GreenHat Energy, two of the trading firm’s founders and the estate of another founder will pay $181 million to settle allegations they manipulated the PJM Interconnection’s market, under agreements approved Friday by the Federal Energy Regulatory Commission.
They will also end their suit in Texas against PJM and Shell Energy North America under the agreements with FERC’s enforcement office.
PJM will receive $179.6 million under the agreements to cover the losses the grid operator’s members incurred when GreenHat defaulted on its obligations to PJM.
The settlement agreements are among the final steps in a market manipulation case that led PJM and other grid operators to tighten their credit policies for market participants. FERC late last month proposed allowing grid operators like PJM to share market participant credit information between themselves.
Under the agreements, two GreenHat founders and the estate of a third founder will pay a total of $1.4 million in disgorged profits, down from the $68.1 million FERC’s enforcement office recommended last year because they showed they didn’t have the financial ability to pay that much.
Two founders – John Bartholomew and Kevin Ziegenhorn – agreed not to participate in PJM’s markets again or in other FERC-jurisdictional markets for the next 10 years.
Between 2015 and 2018, GreenHat acquired a massive PJM portfolio of financial transmission rights, known as FTRs, according to FERC. In June 2018, the trading firm defaulted on the portfolio, leaving other PJM members to cover about $179 million in losses. PJM runs the grid and wholesale power markets in 13 Mid-Atlantic and Midwest states and the District of Columbia.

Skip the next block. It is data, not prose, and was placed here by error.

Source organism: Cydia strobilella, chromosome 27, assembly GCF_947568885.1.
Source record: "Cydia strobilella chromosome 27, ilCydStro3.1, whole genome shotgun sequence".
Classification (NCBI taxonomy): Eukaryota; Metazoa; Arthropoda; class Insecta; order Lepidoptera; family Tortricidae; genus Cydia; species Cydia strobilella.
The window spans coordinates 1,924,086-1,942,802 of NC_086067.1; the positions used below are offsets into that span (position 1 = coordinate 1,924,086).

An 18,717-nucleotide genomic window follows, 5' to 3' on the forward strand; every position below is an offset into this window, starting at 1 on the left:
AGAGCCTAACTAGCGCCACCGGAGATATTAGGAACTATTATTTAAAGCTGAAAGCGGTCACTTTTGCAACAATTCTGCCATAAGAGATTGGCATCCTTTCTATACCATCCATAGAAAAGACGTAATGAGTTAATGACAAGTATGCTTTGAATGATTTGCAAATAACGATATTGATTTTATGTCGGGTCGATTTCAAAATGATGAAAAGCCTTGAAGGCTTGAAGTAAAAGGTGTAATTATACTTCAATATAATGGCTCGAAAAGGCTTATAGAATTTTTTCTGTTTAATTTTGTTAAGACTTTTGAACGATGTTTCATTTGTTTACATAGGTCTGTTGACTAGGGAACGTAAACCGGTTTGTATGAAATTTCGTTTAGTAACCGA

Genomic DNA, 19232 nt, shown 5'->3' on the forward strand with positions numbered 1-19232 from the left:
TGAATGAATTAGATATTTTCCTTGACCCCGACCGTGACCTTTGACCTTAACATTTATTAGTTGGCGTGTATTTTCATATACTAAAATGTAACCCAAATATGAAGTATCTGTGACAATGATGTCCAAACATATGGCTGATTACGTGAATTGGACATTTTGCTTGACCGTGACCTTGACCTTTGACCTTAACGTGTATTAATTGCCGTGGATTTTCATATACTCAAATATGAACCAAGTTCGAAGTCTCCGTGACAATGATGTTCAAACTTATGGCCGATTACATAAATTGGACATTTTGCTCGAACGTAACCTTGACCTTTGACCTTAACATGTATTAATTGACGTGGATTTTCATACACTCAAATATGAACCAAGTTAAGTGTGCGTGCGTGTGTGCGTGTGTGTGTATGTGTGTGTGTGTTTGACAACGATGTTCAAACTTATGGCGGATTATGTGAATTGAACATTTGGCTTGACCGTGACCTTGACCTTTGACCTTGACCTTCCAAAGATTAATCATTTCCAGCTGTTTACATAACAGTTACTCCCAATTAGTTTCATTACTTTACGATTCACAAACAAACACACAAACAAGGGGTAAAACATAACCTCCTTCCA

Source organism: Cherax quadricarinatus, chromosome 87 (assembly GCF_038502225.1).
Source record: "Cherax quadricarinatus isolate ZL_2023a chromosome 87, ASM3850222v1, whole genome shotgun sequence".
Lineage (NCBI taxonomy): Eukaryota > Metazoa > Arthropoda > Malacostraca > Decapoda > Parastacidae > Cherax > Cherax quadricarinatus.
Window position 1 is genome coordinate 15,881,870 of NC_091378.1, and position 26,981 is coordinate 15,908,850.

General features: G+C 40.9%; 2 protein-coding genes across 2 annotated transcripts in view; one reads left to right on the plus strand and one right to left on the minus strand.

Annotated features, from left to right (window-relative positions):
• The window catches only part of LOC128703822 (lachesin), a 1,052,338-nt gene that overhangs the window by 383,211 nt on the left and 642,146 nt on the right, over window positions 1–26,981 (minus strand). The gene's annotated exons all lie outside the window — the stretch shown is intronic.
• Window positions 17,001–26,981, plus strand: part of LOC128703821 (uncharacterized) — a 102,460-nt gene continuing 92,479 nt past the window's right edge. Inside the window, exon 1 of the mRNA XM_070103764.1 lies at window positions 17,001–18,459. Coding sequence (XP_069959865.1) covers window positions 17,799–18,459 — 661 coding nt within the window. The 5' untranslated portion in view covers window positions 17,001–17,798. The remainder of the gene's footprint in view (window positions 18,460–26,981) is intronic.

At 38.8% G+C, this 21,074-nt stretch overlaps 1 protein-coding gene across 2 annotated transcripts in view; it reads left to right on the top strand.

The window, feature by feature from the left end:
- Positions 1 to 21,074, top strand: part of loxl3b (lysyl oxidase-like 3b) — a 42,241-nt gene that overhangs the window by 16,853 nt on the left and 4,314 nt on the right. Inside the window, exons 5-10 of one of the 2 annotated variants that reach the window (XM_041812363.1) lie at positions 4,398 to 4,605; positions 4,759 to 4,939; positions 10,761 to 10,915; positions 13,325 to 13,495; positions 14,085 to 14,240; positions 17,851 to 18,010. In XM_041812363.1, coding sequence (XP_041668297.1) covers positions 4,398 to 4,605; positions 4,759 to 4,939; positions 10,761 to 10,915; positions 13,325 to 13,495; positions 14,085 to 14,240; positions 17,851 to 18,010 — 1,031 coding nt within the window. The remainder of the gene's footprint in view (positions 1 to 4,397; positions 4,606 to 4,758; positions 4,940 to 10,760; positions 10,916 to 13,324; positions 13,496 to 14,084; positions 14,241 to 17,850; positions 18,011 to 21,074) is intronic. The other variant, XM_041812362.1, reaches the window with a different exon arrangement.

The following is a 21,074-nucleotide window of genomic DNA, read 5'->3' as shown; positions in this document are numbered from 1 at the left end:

FERC’s enforcement office contends GreenHat manipulated PJM’s market for FTRs, which are used by utilities to hedge against congestion costs related to bottlenecks on the transmission system. Speculators also buy and sell them.
GreenHat’s alleged market manipulation included acquiring an FTR portfolio made up of primarily long-term FTRs with almost no supporting, upfront capital, planning not to pay for losses at settlement, and obtaining cash for the founders by selling profitable FTRs to third parties at a discount, according to FERC’s enforcement office.
Bartholomew, Ziegenhorn and the estate of Andrew Kittell, another founder, neither admitted nor denied the allegations, according to the settlement agreement.
GreenHat’s founders previously worked for a JP Morgan Chase & Co. unit at the center of a market manipulation case at FERC that ended when the investment firm in 2013 agreed to pay $410 million to settle allegations it manipulated power markets in California and Michigan.